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Last but not least, a big thank you to another of my eldest - and oldest :)) - followers and friends, Leonard Adams.

As I couldn’t decide which photo to post I show you both…

Thank you for your wonderful message and the beautiful postcard! 

Juergen

Leonard is not only a high talented photographer, he is also a very wise man. And though I am sure you all know him, here you can check out, in case you belong to the very few who don’t: @leonardadams

Do not go gentle into that good night,
Old age should burn and rave at close of day;
Rage, rage against the dying of the light.

Though wise men at their end know dark is right,
Because their words had forked no lightning they
Do not go gentle into that good night.

Good men, the last wave by, crying how bright
Their frail deeds might have danced in a green bay,
Rage, rage against the dying of the light.

Wild men who caught and sang the sun in flight,
And learn, too late, they grieve it on its way,
Do not go gentle into that good night.

Grave men, near death, who see with blinding sight
Blind eyes could blaze like meteors and be gay,
Rage, rage against the dying of the light.

And you, my father, there on the sad height,
Curse, bless, me now with your fierce tears, I pray.
Do not go gentle into that good night.
Rage, rage against the dying of the light.

- Dylan Thomas

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Gifs are among the worst of images for being posted without any attribution for the authors of them. They’re fast becoming an artform of their own as the intricity is wearing off, and more attention needs be paid to crediting the artist. This is one example; Found on a tumblr that I won;t name, having no credits for any images there that were obviously found on the internet, I took two of the frames from the gif, and set them in a stereoscopic collage. Gives an accute sense of vertigo, especially along with the original gif. I’d like to credit the maker of the original, but their information wasn’t included when their work was posted. Somebody put their time and vision into these artworks, so c’mon people…credit them.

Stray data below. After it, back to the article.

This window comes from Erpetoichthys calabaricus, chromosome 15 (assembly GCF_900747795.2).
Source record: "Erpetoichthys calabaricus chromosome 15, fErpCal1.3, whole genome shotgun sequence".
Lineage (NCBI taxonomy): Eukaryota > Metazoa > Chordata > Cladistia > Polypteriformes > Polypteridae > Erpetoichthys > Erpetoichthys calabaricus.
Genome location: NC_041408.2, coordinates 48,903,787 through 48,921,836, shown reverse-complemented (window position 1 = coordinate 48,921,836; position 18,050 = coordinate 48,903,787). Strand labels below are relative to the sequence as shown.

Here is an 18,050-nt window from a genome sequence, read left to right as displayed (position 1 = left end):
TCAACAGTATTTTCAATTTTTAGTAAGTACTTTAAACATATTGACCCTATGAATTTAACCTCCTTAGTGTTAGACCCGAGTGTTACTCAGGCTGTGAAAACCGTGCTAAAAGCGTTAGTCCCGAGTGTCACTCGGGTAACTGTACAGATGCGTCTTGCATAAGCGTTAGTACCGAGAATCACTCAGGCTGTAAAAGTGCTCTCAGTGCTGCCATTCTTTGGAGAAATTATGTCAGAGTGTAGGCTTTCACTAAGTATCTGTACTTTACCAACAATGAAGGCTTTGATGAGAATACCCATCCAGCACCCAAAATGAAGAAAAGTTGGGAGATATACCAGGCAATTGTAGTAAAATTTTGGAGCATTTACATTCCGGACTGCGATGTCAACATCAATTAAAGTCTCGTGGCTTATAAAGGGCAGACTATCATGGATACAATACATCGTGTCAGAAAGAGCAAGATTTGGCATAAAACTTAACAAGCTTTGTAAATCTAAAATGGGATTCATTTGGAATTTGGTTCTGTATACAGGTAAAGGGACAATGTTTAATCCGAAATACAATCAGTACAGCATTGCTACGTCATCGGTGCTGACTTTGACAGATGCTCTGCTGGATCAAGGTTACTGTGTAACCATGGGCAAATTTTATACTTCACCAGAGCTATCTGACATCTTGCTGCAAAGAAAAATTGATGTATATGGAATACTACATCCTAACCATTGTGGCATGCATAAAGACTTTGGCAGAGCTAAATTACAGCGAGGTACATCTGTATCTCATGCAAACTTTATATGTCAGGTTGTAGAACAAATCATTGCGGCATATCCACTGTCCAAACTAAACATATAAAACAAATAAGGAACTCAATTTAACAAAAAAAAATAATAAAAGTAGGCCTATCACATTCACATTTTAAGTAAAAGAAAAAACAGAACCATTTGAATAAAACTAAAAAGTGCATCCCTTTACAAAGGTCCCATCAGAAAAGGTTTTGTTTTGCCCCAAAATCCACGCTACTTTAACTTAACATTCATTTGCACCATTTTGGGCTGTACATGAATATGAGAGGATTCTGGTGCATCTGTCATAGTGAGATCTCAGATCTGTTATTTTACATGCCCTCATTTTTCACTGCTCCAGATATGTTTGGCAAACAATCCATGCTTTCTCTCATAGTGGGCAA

Price means nothing to me.

When a novice or beginning photographer tells me they love my photos and ask, “What cameras do you use?”. it tells me they think it takes a pricey camera to make great photos. This couldn’t be farther from the truth, and inability to afford those ‘high-end’ or ‘professional’ cameras and gear might scare off the next Ansel Adams if they aren’t straightened out about what it takes.

Whatever camera you have, or can afford, just use it, period. Learn all it’s settings and capabilities by experimenting as much as you can. Couple this with a little research on ‘The Rule Of Thirds”, and framing your pictures, and you have all you need to make pictures even better than mine. Maybe even better than the greatest ever born. From there, it’s all about exploring yourself, and learning to express your own, unique vision, and not trying to imitate someone else.

OK, all you aspiring photographic dreamers, you now have the magic formula, go out and capture some sunshine! No excuses! There’s even camera phones at Wallmart that can do the job, and they’re only about $20.00. There’s disposables in film or digital, there’s even the cam in your laptop, mini, or tablet that can be used. The crafted image is all that matters.

Now, if you want more advice, ask the right questions. Questions like, where and how do I edit my photos? Where can I find out about…?

Those are the kind of questions that will help you improve, and we all need to keep improving. No matter how far you get in photography, never stop asking for advice, or quit seeking to learn new things. Arrogance can kill creativity faster than anything else, and inexperience is sometimes the fertilizer that makes it flower.

I would love to see more and more photographers in the world, and know this, as soon as you press a shutter down for the first time, you are a photographer!

Most people post their favorites among their shots, rather than sharing by any other criteria. This one is my favorite post-production edit, in that it was one of the most satisfying results after a long effort deciding the tones and hues I wanted in the edit. The image it’s self wasn’t all that and a bag of chips to me, but the result after editing gave me such a soft feeling inside, and does to this day. The shot was taken in Hillsboro, Oregon about three years ago, while on a simple walk in my neighborhood, on the way to a convenience store for a pack of cigarettes. When I took the frame, I already had an idea of what I wanted from the image after post production, and this single image, among all the images I’ve worked in the past, hit dead on what I wanted to achieve.

I guess I’m easily entertained. Most simple minds are.

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